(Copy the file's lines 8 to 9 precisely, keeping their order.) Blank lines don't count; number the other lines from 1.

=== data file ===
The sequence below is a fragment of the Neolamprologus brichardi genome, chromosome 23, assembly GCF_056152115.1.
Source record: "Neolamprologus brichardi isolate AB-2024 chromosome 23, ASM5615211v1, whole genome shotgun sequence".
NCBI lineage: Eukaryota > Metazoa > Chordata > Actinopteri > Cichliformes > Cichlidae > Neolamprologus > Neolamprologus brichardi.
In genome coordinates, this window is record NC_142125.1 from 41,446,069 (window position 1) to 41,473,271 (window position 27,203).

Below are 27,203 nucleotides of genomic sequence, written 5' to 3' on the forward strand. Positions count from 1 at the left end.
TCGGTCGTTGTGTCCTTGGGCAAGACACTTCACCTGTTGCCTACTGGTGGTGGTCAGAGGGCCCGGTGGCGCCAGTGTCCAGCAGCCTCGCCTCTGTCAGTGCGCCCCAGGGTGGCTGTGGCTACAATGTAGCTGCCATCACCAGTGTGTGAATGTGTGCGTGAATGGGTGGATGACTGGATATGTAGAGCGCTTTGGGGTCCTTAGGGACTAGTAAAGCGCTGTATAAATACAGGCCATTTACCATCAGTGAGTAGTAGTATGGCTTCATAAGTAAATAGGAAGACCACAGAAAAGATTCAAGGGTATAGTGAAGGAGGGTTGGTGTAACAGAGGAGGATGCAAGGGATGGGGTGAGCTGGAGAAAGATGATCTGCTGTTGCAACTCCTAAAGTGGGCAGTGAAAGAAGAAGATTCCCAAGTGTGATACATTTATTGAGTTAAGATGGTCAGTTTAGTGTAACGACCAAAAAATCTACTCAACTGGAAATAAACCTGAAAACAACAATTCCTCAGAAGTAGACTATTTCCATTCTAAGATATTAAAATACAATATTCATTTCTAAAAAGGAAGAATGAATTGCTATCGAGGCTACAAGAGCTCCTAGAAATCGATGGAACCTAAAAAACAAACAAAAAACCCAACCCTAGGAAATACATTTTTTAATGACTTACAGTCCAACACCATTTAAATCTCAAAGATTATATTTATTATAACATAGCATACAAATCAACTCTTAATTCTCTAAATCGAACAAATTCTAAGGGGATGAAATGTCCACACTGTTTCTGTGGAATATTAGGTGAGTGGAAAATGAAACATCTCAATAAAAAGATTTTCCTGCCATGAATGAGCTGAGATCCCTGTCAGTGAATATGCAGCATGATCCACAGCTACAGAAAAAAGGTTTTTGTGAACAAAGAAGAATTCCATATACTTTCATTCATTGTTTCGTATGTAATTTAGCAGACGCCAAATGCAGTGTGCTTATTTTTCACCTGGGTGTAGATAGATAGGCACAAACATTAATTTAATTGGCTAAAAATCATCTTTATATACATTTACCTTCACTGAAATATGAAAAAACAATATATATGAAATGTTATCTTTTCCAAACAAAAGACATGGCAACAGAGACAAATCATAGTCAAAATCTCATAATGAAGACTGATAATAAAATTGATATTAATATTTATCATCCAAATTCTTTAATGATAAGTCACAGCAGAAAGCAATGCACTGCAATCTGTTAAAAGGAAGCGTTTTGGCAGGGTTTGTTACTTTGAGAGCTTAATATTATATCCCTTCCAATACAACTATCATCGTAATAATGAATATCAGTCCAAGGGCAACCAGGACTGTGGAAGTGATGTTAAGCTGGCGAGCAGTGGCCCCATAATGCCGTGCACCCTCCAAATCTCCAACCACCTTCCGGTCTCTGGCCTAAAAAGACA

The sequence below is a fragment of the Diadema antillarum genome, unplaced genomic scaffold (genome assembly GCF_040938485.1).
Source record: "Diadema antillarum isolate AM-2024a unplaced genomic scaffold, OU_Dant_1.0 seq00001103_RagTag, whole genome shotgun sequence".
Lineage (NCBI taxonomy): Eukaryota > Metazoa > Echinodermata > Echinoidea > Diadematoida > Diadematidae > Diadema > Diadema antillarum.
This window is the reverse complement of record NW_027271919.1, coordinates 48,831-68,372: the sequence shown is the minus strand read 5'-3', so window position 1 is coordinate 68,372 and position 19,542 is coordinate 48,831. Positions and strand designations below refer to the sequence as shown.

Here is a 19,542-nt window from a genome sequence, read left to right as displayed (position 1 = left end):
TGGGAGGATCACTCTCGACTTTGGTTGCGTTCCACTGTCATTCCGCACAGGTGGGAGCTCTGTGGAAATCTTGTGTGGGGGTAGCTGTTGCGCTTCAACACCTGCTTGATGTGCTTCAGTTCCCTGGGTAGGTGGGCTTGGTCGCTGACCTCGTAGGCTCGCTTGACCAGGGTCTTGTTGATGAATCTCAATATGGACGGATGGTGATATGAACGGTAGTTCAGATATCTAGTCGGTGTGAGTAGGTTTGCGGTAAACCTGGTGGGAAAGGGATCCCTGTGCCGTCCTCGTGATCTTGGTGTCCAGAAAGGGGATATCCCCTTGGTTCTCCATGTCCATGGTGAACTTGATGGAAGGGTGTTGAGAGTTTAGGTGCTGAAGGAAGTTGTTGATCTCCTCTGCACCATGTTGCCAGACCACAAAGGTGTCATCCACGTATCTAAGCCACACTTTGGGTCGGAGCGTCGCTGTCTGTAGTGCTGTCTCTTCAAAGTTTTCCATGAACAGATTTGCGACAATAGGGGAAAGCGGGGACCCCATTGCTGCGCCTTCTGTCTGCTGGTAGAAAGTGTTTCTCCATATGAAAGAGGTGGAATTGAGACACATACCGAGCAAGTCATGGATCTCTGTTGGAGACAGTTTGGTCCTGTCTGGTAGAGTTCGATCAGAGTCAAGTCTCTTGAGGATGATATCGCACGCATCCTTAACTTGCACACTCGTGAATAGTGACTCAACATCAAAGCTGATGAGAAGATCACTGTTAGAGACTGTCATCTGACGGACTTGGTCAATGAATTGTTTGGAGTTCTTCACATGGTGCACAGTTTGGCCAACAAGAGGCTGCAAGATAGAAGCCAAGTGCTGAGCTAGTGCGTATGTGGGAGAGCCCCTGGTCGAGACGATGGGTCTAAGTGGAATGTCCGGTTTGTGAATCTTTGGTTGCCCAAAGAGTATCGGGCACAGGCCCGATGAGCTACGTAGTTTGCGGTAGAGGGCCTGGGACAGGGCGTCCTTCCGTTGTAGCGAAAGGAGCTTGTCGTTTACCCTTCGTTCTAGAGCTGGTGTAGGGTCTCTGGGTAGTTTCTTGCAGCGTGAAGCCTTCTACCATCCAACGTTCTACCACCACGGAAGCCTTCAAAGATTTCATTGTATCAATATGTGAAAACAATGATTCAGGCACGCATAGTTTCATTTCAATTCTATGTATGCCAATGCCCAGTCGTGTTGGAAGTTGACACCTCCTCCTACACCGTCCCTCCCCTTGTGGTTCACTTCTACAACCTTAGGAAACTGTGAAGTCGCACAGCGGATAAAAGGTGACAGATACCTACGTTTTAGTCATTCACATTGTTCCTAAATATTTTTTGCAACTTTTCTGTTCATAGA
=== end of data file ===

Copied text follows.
Source record: "Diadema antillarum isolate AM-2024a unplaced genomic scaffold, OU_Dant_1.0 seq00001103_RagTag, whole genome shotgun sequence".
Lineage (NCBI taxonomy): Eukaryota > Metazoa > Echinodermata > Echinoidea > Diadematoida > Diadematidae > Diadema > Diadema antillarum.